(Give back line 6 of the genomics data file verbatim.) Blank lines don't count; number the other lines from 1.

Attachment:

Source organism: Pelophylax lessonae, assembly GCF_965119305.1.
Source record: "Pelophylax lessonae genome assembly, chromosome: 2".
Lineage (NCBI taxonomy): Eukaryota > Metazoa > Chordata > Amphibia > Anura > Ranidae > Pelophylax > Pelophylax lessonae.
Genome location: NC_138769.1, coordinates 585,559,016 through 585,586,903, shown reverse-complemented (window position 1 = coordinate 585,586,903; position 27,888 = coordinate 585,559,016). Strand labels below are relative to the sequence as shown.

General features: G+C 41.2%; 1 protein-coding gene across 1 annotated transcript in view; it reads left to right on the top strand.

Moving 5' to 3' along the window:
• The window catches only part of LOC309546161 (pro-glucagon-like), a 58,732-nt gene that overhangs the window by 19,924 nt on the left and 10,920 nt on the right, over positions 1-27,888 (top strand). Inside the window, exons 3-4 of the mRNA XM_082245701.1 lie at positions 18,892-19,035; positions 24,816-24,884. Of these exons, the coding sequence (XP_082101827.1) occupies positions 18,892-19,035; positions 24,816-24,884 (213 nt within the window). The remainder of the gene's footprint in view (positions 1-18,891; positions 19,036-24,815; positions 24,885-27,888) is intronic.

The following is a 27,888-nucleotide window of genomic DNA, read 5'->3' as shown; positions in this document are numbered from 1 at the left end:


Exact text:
Moving 5' to 3' along the window: